- TOP PLAYERSOffensePABLO S. TORRE | August 20, 2012
- TAMPA BAY buccaneersENEMY lines WHAT A RIVAL COACH SAYSJune 28, 2012
- Faces in the CrowdJune 11, 2001
THE WORLD WANTED KOBE-LEBRON. IT WANTED THE GREATEST player of one era versus the greatest of the next. It wanted ridiculous ratings and Nike puppets and an endless stream of Vitamin Water ads. (O.K., so maybe the world didn't want those last couple, but certain sectors of the economy sure did.) Instead it got Dwight versus Kobe. Or was it Stan versus Kobe? Or maybe just a whole bunch of guys versus Kobe? ¶ Leading up to the Finals it was hard to tell, so strong was the focus on Bryant and the Lakers. This was Kobe's chance to separate himself from the legacy of Shaq, his chance to win his first ring as the undisputed star of a team. Of course Shaq's shadow also loomed over Orlando, where the Magic's last trip to the Finals came with a large, lumbering big man in the middle. Its new big man, Dwight Howard, lacked Shaq's mean streak but did a lot more soaring than lumbering. In the conference finals against Cleveland, Howard had been a one-man wrecking crew. By the time he was done with the Cavs, Cleveland's coaches had tried just about everything to stop him—from sending doubles early, to pushing him up the lane toward the help, to rotating early from the weak side—but with limited success.
The Lakers promised a stiffer challenge. Up front they boasted the solid Andrew Bynum, as well as the crafty Pau Gasol. The help defenders, especially Trevor Ariza and Lamar Odom, were long and quick. There was talk that Phil Jackson might play Howard straight up. There was also talk he'd swarm him at every touch.
On the other side the Magic had to worry about Kobe. And not just any Kobe but Kobe on a mission. All postseason he'd been relentlessly serious, as intense as at any point in his career. The task of guarding him—for there is no stopping him—would fall to Mickael Pietrus and Courtney Lee, a couple of untested young players. No doubt, they'd be extremely thankful for the presence of Howard, the league's reigning Defensive Player of the Year, looming in the paint.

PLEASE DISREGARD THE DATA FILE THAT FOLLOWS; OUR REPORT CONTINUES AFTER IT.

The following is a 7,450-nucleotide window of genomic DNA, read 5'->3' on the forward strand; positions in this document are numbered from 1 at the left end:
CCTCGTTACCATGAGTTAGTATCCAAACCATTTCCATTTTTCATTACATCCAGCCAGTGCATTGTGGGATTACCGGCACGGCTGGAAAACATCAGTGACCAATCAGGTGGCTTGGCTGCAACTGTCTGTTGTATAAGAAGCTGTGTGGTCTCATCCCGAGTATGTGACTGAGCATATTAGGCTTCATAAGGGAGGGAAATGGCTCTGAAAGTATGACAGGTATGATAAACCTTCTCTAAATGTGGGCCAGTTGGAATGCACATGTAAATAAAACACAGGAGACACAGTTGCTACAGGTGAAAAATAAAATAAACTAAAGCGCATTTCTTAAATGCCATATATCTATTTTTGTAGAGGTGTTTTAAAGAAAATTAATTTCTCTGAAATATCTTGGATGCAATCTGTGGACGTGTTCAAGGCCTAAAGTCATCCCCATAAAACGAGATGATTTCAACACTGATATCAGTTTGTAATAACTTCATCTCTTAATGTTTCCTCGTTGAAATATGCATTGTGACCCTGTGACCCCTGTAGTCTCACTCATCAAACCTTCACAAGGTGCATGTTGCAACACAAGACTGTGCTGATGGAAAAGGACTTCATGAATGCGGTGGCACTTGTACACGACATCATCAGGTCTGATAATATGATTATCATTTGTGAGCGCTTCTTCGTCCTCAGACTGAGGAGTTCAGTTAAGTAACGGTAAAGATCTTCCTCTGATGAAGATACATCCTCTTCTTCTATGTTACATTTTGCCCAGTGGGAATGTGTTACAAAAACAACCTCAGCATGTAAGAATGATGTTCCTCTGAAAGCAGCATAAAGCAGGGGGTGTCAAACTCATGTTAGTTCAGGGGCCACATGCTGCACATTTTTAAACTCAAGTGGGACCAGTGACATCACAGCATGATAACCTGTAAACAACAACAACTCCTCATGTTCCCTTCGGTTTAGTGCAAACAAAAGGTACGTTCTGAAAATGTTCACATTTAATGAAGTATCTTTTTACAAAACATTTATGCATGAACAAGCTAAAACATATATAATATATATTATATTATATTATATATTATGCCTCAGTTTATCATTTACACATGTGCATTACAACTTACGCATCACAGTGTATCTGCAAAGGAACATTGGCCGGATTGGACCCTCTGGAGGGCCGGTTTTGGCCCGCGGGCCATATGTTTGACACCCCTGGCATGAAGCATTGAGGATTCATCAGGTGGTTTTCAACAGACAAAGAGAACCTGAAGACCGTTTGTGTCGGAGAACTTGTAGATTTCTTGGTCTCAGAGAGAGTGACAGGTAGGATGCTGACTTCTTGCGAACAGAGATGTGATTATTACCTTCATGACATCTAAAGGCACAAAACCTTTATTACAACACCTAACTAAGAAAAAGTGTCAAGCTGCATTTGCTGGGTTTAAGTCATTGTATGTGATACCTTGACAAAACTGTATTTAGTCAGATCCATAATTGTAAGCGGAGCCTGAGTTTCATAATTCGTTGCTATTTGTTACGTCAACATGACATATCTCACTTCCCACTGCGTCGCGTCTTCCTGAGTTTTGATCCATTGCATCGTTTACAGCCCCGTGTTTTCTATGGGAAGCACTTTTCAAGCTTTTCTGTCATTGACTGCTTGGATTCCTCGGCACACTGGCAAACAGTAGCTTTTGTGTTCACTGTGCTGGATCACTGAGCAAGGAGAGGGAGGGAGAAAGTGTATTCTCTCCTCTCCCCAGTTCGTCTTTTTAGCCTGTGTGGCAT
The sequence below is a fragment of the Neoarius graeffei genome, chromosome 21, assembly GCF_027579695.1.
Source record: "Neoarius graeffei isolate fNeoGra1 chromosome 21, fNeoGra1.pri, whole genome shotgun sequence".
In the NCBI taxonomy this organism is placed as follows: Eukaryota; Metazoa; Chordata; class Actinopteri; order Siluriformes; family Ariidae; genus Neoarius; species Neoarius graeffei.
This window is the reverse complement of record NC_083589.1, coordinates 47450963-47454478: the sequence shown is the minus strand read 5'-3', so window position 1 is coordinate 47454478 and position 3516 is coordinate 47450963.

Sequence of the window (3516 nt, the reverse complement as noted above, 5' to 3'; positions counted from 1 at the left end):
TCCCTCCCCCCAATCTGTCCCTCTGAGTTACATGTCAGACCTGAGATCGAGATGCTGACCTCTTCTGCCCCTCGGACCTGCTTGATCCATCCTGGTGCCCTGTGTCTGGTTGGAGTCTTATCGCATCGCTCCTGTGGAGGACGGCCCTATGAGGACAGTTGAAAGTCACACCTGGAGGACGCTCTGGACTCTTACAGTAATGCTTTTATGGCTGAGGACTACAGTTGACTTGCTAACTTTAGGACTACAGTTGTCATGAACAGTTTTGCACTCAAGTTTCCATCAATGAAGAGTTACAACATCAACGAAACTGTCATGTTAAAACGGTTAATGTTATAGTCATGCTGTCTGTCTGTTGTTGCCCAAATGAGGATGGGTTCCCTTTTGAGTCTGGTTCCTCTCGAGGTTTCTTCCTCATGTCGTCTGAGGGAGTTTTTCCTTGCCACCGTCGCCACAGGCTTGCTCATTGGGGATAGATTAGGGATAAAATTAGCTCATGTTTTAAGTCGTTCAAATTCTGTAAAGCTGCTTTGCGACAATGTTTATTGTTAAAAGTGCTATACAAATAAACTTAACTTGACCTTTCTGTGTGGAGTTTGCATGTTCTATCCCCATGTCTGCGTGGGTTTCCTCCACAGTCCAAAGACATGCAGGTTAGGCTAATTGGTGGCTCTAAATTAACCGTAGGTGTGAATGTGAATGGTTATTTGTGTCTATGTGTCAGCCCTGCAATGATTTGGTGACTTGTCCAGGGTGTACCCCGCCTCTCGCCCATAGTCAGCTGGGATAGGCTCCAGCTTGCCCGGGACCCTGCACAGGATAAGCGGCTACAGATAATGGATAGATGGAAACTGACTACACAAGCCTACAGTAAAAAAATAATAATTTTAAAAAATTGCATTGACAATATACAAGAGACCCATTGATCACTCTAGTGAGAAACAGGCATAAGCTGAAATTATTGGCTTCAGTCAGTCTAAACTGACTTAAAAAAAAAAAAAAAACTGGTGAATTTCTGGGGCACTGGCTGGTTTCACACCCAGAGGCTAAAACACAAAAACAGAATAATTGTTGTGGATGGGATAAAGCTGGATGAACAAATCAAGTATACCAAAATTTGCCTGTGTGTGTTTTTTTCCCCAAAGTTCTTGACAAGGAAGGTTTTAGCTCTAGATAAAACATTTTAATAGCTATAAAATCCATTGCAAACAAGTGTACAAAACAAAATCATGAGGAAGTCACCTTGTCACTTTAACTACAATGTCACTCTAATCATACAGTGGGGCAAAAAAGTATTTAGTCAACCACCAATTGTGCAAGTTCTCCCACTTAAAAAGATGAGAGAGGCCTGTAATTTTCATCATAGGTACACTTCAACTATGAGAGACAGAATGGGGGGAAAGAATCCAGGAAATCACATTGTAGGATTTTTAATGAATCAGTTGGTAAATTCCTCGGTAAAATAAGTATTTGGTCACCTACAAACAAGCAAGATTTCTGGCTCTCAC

The series would begin in L.A. and then head to Orlando. Instead of Kobe versus LeBron, we would get Disneyland versus Disney World. Let the games begin.
THE WEEK LEADING UP TO GAME 1 WAS FILLED WITH the usual idle media chatter. Did Lamar Odom eat too many sweets for his own good (potential sugar crash, warned an L.A. doctor)? Would Magic guard Jameer Nelson make a triumphant (or perhaps team chemistry-destroying) return to the court? And what was Shaq thinking about all this? (The answer came via Twitter of course: He was rooting for Kobe and the Lakers.)
Then came Game 1 and by halftime all anyone wanted to talk about was Kobe Bryant. Sure, the Magic came out strong, and Nelson indeed made a triumphant early return, with four assists and four points in the second quarter. His play the rest of the game, however, was less inspired. Returning from a torn labrum in his right shoulder, the All-Star guard hadn't played in four months and, eventually, it showed. He looked hesitant to shoot and when he did, it wasn't pretty. Afterward, Orlando coach Stan Van Gundy said, "In the second half I didn't think he was very good at all...but I don't think you lay a 25-point loss on Jameer."
Nelson's woes hardly mattered once Kobe got going. Starting with 6½ minutes left in the second quarter and continuing until two minutes remained in the third, he put on a clinic. Leaners, runners, floaters, fadeaways, a surreal hanging bank shot against Pietrus (one of the supposed Kobe-stoppers).... During that time span Bryant scored 30 points. The Magic scored 22.
After the game various Lakers took turns marveling at their teammate. "Best player in basketball," said Sasha Vujacic. "That's just what he does," said Bynum. Bryant finished with 40 points, eight rebounds, eight assists and at least 15 scowls. Asked about those, he said, "I just want it so bad, that's all. You just put everything you have into the game and your emotions kind of flow out."
Behind Kobe, the Lakers pulled away, and by the end of the third quarter it was a blowout, with the Lakers up more than 20 points. The L.A. crowd roared in delight—the celebs ranging from Jack Nicholson in his familiar seat to Kanye West behind his signature sunglasses. This was what they'd been waiting for, ever since the end of the crushing loss to the Celtics the year before.